Saturday, October 1, 2011

What about the "Grout" Mass approach?

Back in the day, er, around the turn of the century, there was a certain amount of interest expended within NPM and other places about Monsignor Francis Mannion's writings on identifiable modalities that liturgical musicians used typically to program Mass repertoires. One of those models I recall Monsignor wasn't so keen on was "Eclecticism." I remember at Indy 99 NPM there were two sessions inwhich that model and the others received spirited debate and deconstruction. But as I listened, I knew that I still regarded "eclecticism" as a defendable and even beneficial philosophy for a parish that had the abilities to adequately perform diverse repertoires. Now by "eclectic," I don't mean that various Masses in a parish weekend feature one style at a particular time, another elsewhere. I do mean the deliberate use of diverse styles and forms within a single Mass by a capable ensemble or even song leader/accompanist.
So, let me show the scaffold of a so-dubbed eclectic Mass music order:
*Introit: chanted in either Latin or the vernacular from any number of sources, in coordinated combination with:
*A congregational Entrance Hymn/Song, propers-based, scriptural allusion or action designated.
*A chanted Kyrie (Greek/vernacular) accessible to PIPs.
*A polyphonic, strophic or choral Gloria, accessible to the congregation according to the setting.
*The responsorial of the day from the psalter of the hymnal/missal at use in the parish; a chanted simple version such as AOZ is compiling, or a vernacular version or emulation of the gradual.
*Gospel acclamation: same criteria as the psalm
*Offertory: probably the most variable moment for options-
    Hymn/Song of the day approach
.   Choral Motet or anthem, either verbatim from the Offertorio or scriptural allusion
    Chanted Offertorio in Latin/English
    Strophic version such as found in Simple Choral Gradual
*Sanctus/Memorial/Amen- I believe that whatever style or form, these three should be uniformly related.
    ICEL/Jubilate Deo/Graduale Ordinary Chant settings/"new chant" ala St. Sherwin/Arrowsmith
    Chant-based emulation- The Lee setting, Proulx's Simplex, Psallite (Ford), Warner "Charity&Love"
    Homophonic: Schubert/Proulx "Deutsche," O'Shea "Mediatrix," Proulx "Oecumenica" etc.
    Others that do not juxtapose or challenge the sensibilities of the mix of styles: such as using a Leon   Roberts Gospel setting, or a setting that is mechanical or simplistic that bespeaks a "utilitarian" rather than artistic merit. That, of course, is a taste-based assessment, so if I say I'd choose an Andres Gouze setting over Proulx's "Community," well, that's how I'd make the judgment call. I also believe in a necessary priority of actualized, sung participation of all the faithful for the Sanctus, which second to the Pater Noster and collect responses, I believe is afforded to the congregation by Musica Sacram as a rightful priority. The occasional employment of a polyphonic or other classical choral Sanctus as is practiced by Prof. Mahrt twice or so per year doesn't intrude upon that maxim seriously.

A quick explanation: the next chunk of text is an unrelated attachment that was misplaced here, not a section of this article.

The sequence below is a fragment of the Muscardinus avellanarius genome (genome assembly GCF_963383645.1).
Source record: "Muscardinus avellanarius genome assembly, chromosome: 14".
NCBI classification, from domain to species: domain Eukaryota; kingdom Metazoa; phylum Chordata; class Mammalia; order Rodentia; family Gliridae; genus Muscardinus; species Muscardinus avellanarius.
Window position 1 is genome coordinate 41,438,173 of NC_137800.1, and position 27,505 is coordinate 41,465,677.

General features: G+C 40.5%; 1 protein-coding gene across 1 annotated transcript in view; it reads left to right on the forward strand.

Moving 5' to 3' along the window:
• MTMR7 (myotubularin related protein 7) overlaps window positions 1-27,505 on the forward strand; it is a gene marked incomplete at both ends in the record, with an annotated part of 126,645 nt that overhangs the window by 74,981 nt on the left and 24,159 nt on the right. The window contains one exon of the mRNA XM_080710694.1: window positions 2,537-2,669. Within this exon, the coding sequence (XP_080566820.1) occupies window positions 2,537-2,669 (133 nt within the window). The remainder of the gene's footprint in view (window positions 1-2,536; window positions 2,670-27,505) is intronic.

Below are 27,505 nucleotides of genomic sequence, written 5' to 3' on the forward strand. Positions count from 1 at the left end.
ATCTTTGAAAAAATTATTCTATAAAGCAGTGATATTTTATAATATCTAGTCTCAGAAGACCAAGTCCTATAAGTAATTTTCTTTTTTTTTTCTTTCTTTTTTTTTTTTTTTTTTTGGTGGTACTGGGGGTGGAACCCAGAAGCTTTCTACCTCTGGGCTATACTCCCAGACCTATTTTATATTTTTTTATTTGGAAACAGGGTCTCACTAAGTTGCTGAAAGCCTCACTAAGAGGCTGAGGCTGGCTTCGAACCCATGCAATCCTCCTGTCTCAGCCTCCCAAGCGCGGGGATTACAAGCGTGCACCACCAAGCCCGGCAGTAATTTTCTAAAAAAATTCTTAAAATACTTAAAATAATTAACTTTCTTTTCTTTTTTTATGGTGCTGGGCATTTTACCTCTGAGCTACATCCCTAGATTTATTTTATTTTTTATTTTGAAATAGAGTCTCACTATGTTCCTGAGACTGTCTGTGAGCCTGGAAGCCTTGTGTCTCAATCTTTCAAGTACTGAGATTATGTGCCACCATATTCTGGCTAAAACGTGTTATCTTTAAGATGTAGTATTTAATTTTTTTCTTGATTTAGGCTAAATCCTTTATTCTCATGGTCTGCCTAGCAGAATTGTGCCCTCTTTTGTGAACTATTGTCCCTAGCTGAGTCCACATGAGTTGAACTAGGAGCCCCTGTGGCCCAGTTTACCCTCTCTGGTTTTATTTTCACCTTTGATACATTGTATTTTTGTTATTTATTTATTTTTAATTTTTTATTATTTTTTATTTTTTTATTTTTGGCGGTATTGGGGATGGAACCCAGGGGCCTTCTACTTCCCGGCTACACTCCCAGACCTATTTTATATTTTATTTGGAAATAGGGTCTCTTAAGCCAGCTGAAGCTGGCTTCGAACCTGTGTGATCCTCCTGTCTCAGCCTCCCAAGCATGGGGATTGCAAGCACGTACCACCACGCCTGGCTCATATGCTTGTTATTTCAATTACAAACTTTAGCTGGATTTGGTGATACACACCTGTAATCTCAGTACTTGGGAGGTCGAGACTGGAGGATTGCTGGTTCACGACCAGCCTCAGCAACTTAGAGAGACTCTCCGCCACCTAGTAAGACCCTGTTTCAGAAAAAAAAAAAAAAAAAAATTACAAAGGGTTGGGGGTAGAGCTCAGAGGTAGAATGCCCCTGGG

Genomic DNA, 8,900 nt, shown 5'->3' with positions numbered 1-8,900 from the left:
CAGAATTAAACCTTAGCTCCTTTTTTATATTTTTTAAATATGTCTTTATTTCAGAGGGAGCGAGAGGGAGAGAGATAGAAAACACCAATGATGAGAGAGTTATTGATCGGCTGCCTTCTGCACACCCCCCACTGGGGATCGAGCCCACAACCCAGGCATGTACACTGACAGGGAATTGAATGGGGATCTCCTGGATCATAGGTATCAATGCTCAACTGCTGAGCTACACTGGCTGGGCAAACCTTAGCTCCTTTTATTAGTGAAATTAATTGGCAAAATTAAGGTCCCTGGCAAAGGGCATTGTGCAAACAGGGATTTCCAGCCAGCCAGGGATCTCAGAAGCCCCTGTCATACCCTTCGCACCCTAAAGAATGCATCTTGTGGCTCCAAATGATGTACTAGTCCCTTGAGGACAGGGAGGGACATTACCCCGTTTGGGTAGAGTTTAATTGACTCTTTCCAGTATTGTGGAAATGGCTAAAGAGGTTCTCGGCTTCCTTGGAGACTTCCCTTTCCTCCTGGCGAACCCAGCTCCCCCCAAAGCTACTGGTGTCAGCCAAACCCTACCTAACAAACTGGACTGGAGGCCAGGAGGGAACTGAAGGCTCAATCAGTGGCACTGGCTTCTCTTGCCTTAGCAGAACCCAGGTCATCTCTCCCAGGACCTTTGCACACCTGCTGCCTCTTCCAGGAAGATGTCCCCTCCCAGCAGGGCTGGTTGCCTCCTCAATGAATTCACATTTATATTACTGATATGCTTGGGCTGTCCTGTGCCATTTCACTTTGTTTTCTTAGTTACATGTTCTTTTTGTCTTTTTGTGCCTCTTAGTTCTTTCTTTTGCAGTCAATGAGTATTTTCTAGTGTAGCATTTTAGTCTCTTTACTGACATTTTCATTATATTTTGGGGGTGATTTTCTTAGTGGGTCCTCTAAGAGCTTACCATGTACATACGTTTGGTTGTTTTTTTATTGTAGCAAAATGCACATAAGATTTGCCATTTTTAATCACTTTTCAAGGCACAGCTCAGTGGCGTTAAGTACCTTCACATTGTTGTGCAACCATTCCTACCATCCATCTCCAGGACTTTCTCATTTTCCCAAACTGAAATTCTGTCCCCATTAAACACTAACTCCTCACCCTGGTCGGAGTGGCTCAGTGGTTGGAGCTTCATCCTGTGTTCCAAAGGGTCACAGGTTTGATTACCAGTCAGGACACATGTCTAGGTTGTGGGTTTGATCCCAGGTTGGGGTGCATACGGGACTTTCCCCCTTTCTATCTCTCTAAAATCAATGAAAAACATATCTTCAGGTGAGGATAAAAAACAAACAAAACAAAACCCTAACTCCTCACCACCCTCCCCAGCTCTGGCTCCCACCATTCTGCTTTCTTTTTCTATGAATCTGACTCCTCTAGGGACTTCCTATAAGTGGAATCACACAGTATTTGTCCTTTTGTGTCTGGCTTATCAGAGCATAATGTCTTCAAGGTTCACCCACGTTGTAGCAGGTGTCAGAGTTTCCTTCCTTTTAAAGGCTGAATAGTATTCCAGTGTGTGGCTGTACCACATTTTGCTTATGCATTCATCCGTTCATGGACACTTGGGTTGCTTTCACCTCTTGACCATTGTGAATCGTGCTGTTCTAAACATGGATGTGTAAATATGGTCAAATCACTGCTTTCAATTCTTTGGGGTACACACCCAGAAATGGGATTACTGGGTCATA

*Lamb of God/Fraction - I'm partial to either
   a chanted version in Latin/vernacular, or
   a superb choral version, either language option, of appropriate duration
*Depending upon the number of congregants, priests/deacons, EMHC's and whether Eucharist is offered and received under both forms-
   The chanted Communio of the day, whether from the GR, or from other revised/alternative collections
   The homophonic or metered Communio from composers such as Rice, Tietze, P.Ford etc.
   Alius cantus aptus versions closely aligned to the Communio that are worthily set.
   A polyphonic Communio which either/all then could transition to a
*Communion processional hymn/song/antiphonal psalm setting.


I'm going to cut off my remarks here, as the issue of whether to program special choral pieces prior or after the Communion prayer is sung by the celebrant is generally a local issue, not to mention the specific need for silent prayer and contemplation. And the choice of using a sung dismissal hymn or song versus an organ or instrumental postlude, or even silence is also a local issue.
So, what are the holes in approaching programming an order of music in the survey, or Grout mode?
Do tell.